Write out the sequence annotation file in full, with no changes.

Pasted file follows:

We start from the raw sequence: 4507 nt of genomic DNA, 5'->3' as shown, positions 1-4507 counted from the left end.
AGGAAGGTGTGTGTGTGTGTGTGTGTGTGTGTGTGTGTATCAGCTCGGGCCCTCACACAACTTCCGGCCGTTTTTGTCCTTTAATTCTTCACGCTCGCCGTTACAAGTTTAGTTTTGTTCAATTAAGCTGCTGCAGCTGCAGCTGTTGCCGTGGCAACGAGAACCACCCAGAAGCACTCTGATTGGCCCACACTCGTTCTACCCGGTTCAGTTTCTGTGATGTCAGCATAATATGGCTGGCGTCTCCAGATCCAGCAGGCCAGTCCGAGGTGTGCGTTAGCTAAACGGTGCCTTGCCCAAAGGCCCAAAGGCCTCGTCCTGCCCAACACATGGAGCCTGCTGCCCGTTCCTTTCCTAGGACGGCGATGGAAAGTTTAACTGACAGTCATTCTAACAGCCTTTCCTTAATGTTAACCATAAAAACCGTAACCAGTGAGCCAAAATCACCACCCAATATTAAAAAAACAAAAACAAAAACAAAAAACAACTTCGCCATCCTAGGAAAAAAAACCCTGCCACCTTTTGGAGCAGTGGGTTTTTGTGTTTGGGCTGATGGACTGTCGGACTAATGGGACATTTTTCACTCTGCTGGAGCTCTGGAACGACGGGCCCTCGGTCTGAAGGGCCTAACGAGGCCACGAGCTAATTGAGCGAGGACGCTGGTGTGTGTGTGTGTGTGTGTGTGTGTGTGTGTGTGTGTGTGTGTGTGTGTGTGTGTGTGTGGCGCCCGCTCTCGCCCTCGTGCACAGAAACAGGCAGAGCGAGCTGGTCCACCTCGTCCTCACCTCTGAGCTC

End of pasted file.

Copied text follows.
We start from the raw sequence: 4507 nt of genomic DNA, 5'->3' as shown, positions 1-4507 counted from the left end.
AGGAAGGTGTGTGTGTGTGTGTGTGTGTGTGTGTGTGTATCAGCTCGGGCCCTCACACAACTTCCGGCCGTTTTTGTCCTTTAATTCTTCACGCTCGCCGTTACAAGTTTAGTTTTGTTCAATTAAGCTGCTGCAGCTGCAGCTGTTGCCGTGGCAACGAGAACCACCCAGAAGCACTCTGATTGGCCCACACTCGTTCTACCCGGTTCAGTTTCTGTGATGTCAGCATAATATGGCTGGCGTCTCCAGATCCAGCAGGCCAGTCCGAGGTGTGCGTTAGCTAAACGGTGCCTTGCCCAAAGGCCCAAAGGCCTCGTCCTGCCCAACACATGGAGCCTGCTGCCCGTTCCTTTCCTAGGACGGCGATGGAAAGTTTAACTGACAGTCATTCTAACAGCCTTTCCTTAATGTTAACCATAAAAACCGTAACCAGTGAGCCAAAATCACCACCCAATATTAAAAAAACAAAAACAAAAACAAAAAACAACTTCGCCATCCTAGGAAAAAAAACCCTGCCACCTTTTGGAGCAGTGGGTTTTTGTGTTTGGGCTGATGGACTGTCGGACTAATGGGACATTTTTCACTCTGCTGGAGCTCTGGAACGACGGGCCCTCGGTCTGAAGGGCCTAACGAGGCCACGAGCTAATTGAGCGAGGACGCTGGTGTGTGTGTGTGTGTGTGTGTGTGTGTGTGTGTGTGTGTGTGTGTGTGTGTGTGTGTGTGGCGCCCGCTCTCGCCCTCGTGCACAGAAACAGGCAGAGCGAGCTGGTCCACCTCGTCCTCACCTCTGAGCTC